“Is that what those colored things on my doughnut were?” Ashley asked. “I thought they were sprinkles.”
“Ha ha,” Nathan answered. “The confetti gun worked great. Mr. Albert was startled enough that I would have made my getaway if it hadn’t been for Dad.”
“What was the biker’s last name again?” Nanette asked.
“I was just thinking of my clue. Remember “ember the Al”? Al could be short for “Albert.” Nanette answered.
“And didn’t Mr. Trave say that one of the aliases the thieves used was Albert?” Frank added.
They all pondered this for a moment and wondered if Evan Albert had more to do with the mystery after all. They also hadn’t met or seen his companion, whom Nathan had seen the the night before.
Nathan told them all about his adventure and Frank stopped him at one point to ask, “Are you sure he used the phrase ‘catch some Z’s’? That exact phrase?”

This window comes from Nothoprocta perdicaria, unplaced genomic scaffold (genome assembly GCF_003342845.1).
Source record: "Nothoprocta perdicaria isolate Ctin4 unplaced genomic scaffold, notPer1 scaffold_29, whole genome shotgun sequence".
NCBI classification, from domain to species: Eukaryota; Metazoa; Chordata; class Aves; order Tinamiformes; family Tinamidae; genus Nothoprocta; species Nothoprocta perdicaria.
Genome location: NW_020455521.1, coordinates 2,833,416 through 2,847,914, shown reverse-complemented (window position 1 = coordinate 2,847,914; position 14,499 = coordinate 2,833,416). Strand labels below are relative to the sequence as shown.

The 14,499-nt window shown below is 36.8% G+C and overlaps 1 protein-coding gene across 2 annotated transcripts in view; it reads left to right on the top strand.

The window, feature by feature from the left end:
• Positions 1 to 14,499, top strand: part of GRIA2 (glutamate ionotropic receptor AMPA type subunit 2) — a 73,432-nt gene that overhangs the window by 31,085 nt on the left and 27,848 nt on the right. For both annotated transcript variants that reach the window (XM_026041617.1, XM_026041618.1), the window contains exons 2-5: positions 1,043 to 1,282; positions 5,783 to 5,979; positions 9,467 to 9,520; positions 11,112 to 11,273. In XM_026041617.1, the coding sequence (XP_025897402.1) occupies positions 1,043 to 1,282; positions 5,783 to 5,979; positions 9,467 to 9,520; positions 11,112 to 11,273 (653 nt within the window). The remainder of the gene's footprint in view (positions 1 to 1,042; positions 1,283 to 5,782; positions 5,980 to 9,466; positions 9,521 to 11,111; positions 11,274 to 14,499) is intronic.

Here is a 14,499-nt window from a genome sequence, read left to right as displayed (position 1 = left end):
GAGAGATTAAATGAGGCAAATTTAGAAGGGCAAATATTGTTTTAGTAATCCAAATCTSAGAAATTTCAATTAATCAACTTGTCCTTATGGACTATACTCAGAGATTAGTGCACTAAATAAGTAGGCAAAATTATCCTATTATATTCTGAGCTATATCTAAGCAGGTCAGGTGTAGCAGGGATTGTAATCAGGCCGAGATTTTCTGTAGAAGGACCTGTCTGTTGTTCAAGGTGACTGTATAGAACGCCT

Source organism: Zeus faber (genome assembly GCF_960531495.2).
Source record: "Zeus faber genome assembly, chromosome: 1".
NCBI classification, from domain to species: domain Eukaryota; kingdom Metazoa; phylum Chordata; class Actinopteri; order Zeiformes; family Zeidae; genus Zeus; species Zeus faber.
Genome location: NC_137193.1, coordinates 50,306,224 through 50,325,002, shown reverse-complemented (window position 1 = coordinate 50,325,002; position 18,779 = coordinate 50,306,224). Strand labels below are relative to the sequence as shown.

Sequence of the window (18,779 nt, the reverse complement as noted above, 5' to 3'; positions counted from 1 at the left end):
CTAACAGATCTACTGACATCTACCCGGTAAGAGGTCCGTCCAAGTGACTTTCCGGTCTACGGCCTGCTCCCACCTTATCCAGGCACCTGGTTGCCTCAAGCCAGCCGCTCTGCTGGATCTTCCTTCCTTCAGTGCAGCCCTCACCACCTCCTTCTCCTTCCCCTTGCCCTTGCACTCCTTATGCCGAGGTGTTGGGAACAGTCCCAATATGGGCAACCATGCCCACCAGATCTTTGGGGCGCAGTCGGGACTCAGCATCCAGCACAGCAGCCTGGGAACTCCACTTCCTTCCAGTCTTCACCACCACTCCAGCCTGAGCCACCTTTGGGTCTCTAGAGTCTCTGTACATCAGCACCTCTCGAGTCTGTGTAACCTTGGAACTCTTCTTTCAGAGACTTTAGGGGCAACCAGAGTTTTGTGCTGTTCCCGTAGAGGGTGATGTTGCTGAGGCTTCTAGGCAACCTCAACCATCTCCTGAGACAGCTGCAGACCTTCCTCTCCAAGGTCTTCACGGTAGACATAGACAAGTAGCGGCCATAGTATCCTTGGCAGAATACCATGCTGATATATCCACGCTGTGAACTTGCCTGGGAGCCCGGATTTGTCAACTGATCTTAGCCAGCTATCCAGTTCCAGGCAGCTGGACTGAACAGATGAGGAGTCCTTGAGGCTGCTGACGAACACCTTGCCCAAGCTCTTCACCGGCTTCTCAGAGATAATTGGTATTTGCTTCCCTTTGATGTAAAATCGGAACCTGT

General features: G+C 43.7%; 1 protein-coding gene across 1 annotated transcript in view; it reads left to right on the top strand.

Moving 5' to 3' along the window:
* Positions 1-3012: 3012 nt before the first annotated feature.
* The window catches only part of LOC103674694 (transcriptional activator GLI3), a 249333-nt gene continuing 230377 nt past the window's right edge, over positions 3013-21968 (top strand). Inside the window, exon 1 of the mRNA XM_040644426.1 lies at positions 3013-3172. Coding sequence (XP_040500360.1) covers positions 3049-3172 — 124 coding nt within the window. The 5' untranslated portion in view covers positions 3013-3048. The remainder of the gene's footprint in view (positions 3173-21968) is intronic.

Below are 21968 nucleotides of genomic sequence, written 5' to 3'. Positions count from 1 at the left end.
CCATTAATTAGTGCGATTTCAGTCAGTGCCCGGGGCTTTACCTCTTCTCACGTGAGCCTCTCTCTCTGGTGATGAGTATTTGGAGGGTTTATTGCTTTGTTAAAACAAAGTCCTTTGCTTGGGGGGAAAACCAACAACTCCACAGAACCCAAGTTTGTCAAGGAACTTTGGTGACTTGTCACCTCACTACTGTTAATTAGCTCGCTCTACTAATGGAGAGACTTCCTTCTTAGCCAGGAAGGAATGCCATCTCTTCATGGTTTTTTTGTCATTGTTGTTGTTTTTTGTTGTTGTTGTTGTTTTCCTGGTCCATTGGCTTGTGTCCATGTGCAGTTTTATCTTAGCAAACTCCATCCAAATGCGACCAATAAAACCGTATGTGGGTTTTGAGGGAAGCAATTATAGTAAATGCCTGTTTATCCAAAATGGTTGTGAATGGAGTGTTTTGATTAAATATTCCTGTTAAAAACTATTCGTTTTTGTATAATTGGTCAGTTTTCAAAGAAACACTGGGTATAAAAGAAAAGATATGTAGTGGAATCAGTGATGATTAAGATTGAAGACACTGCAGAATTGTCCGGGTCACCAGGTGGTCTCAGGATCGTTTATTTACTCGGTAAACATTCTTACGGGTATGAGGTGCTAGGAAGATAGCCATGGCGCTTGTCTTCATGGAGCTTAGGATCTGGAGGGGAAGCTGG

“Yes, I’m positive,” Nathan answered.
“Well, that phrase didn’t come into use until the early 1900s; maybe the 1890s at the latest. So it’s unlikely it would be said by a time traveler from the mid-1800s.”
“How could you possibly know that? I mean, just off the top of your head?” Nanette asked.
Frank chuckled. “Well, it was just a piece of trivia I remember from a case my brother and I solved before I met you. We used to refer to it as “The Case of the Missing Comic Collection.” Apparently, using “z’s” for sleep originated in comic strips. Or at least that’s what we learned on the case.”
“I don’t think that matters,” Ashley chimed in. “If the time traveling crooks have been here for more than a year, they could easily have picked up some modern speech. They might even use it more than regular people, because they’re trying to sound up to date.”
Nathan brought out the card he found and passed it around to everyone (except Nanette who was driving at the time) to have a look. It certainly did look old, Peter thought. After Ashley had looked at it for a while, she tried to pass it forward to Charlie. A soft snore came from his seat, as he had been lulled into an early nap by the rhythm of the car.
“I think I’ve just solved ‘The Case of the Missing Z’s’,” Ashley commented drily.
The journey continued.
End of Chapter 9
The next chapter can be found here: Chapter 10: Cross-Country Mystery (Long Fiction for Middle Graders)